Down the Rabbit Hole (pt.2): of saints and sophistry

Down the Rabbit Hole (pt.2): of saints and sophistry July 27, 2016

This week, I continue down the rabbit hole of conservative religious thought with chapter one from Mary Eberstadt’s It’s Dangerous to Believe. I planned to write about both chapters one and two, but there was a lot to unpack in chapter one, so for the sake of brevity, I’ll write on chapter two next week. If you missed part one, covering the introduction, you can read it here.

The first chapter of It’s Dangerous to Believe promises, based on its title, The roots of the New Intolerance, to be a brief history describing the roots of intolerance towards Christians. Eberstadt places the root of the problem with the beginning of the Enlightenment, decrying Enlightenment area thinkers like Voltaire and Thomas Hobbes. She notes that there has been a general trend towards the creation of a more secular society, writing on page 3 that “the preferences of the faithful have been consistently countermanded in a series of pubic arenas with adverse court decisions and other legally binding changes involving school prayer, contraception, abortion, pornography, marriage, and related subjects long addressed by religious teachings.”


In a sense, Eberstadt is correct. The ability of religions to dictate moral standards using the force of government has been and is being curtailed. In fact, I wrote recently on this blog about how the United States went from a nation that used the force of government to protect religious majorities to a nation that used the force of government to protect religious minorities.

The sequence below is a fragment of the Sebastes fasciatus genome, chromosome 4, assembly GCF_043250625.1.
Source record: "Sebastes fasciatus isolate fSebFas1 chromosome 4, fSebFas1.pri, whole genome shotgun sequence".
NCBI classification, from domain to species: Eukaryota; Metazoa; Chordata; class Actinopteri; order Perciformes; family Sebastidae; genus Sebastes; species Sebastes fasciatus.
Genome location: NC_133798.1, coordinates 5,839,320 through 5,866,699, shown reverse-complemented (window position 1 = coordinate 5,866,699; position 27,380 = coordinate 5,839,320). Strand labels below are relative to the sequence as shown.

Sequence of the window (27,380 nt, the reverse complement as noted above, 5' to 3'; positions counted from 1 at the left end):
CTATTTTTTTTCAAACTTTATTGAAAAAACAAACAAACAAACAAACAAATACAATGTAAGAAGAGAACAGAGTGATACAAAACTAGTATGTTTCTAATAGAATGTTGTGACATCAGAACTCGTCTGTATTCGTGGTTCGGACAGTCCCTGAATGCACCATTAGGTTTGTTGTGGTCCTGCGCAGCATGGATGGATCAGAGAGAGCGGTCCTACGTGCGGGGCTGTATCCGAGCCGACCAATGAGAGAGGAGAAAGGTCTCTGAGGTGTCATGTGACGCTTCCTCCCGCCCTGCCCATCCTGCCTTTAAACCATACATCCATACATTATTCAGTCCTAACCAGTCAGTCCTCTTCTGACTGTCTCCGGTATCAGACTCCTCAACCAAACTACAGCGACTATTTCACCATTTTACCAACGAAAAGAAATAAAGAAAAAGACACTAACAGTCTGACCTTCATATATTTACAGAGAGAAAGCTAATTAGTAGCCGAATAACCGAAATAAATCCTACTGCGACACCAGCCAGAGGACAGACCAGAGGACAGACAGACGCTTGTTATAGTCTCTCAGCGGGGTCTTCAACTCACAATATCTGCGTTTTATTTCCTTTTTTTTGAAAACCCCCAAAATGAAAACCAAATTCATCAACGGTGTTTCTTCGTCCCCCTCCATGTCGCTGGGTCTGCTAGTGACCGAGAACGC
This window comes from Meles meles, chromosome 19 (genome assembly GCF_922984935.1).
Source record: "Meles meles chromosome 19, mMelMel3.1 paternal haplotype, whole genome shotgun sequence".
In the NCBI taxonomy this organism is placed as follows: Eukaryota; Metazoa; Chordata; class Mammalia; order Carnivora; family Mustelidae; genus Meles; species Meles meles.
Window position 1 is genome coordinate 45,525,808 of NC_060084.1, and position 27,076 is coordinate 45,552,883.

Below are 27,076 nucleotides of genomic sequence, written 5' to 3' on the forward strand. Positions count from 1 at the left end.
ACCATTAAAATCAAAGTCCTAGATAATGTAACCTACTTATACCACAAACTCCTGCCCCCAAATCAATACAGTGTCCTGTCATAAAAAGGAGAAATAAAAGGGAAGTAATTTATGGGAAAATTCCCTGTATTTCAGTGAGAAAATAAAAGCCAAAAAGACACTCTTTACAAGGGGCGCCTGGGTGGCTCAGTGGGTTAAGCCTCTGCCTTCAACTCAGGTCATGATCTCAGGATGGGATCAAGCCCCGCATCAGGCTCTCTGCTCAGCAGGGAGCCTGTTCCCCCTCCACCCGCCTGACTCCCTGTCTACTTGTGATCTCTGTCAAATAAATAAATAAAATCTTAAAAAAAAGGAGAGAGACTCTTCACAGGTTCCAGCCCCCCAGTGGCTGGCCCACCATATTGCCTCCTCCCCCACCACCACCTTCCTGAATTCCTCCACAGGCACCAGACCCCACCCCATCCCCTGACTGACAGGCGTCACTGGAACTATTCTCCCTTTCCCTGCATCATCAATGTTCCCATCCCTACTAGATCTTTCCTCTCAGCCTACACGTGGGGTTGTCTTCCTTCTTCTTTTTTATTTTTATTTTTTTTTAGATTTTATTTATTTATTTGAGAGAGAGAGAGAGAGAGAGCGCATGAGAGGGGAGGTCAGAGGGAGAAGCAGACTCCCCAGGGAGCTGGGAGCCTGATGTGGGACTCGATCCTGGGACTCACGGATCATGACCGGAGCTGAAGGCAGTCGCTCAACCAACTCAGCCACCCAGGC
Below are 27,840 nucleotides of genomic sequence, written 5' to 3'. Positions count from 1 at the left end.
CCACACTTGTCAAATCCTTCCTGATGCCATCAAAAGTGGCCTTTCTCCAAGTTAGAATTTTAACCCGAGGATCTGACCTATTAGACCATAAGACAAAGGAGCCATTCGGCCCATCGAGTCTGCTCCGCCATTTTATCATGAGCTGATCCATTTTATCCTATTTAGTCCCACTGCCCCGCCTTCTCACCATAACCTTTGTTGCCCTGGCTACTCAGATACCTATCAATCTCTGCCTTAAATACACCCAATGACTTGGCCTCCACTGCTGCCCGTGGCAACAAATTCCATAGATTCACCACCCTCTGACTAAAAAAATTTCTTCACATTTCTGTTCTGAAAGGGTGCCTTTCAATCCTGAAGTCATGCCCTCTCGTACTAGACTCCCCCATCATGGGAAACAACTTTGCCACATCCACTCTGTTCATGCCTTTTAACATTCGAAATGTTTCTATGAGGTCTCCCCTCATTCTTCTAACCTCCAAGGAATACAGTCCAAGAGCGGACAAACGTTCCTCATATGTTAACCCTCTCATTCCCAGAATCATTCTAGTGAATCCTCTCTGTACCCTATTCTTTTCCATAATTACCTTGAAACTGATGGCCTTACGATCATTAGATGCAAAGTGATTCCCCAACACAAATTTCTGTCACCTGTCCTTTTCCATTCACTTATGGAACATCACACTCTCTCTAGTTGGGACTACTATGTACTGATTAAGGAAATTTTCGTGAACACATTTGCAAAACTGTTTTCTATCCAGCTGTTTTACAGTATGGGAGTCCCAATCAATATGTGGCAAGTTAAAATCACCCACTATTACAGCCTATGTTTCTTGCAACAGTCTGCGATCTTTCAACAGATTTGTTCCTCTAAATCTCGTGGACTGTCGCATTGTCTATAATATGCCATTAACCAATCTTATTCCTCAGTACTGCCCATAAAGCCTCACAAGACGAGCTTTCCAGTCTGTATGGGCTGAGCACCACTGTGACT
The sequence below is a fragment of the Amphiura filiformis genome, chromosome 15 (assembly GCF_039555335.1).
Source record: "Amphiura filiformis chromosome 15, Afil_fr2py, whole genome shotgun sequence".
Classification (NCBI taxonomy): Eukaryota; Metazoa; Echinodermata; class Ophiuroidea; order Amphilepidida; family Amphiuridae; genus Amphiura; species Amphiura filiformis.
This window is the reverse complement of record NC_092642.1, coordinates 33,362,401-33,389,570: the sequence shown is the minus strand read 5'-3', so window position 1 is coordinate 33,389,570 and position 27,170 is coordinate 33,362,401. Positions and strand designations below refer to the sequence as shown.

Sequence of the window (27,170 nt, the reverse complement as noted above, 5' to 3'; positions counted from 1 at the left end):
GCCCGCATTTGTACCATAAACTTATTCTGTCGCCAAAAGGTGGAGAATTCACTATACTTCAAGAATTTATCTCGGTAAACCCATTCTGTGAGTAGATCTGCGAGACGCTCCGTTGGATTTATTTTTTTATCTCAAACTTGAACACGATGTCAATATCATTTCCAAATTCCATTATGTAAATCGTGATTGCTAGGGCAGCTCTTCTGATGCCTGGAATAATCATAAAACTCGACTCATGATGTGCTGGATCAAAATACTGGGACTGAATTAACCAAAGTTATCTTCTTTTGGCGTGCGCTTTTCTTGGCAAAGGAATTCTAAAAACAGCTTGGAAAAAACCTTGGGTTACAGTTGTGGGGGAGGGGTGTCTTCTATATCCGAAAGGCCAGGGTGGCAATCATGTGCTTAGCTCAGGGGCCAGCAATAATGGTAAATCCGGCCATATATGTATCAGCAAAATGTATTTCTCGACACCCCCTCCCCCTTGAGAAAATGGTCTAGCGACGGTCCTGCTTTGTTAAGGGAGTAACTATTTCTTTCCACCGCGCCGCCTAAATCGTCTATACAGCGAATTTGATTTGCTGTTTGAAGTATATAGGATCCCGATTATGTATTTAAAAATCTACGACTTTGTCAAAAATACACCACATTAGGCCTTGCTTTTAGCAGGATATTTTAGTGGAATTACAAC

Eberstadt quite rightly sees that the culture is changing and that it is a matter of personal opinion if this is a good thing or a bad thing. To her credit, she does acknowledge that “secularist anxieties about American Christians were not wholly unmoored from reality.” However, her claim is that there is no longer any reason to be fearful of the Christian right because it no longer has the power to shape the culture or the law – it has become a minority as impotent as American Jews in the early 19th century. Of course, that isn’t grounded in reality whatsoever. A simple look at state legislation in places like Texas or Missouri will reveal that on a state level, Christian conservatism still very much has the power to influence legislation, particularly when it comes to abortion rights. However, in general, I believe Eberstadt is more-or-less correct that Christian Conservatives are dying breed. I would disagree that this is a bad thing.

The real issue with Eberstadt’s work isn’t the expected tropes regarding so-called Christian persecution, but rather her tendency to mislead her readers when giving examples of said persecution. Two examples of this jumped out at me immediately.

On page 14, Eberstadt writes:

“There is no moral high ground in putting butchers and bakers and candlestick makers in the legal dock for refusing to renounce their religion; or in stalking and threatening Christian pastors for being Christian pastors; or in denigrating social science that doesn’t fit preconceived ideology about the family; or in telling a flight attendant she can’t wear a crucifix; or in firing a teacher for giving a student a bible…” [emphasis mine]

I decided to check the veracity of the statements I’ve italicized above. You’ll probably not be shocked to learn that both are misleading.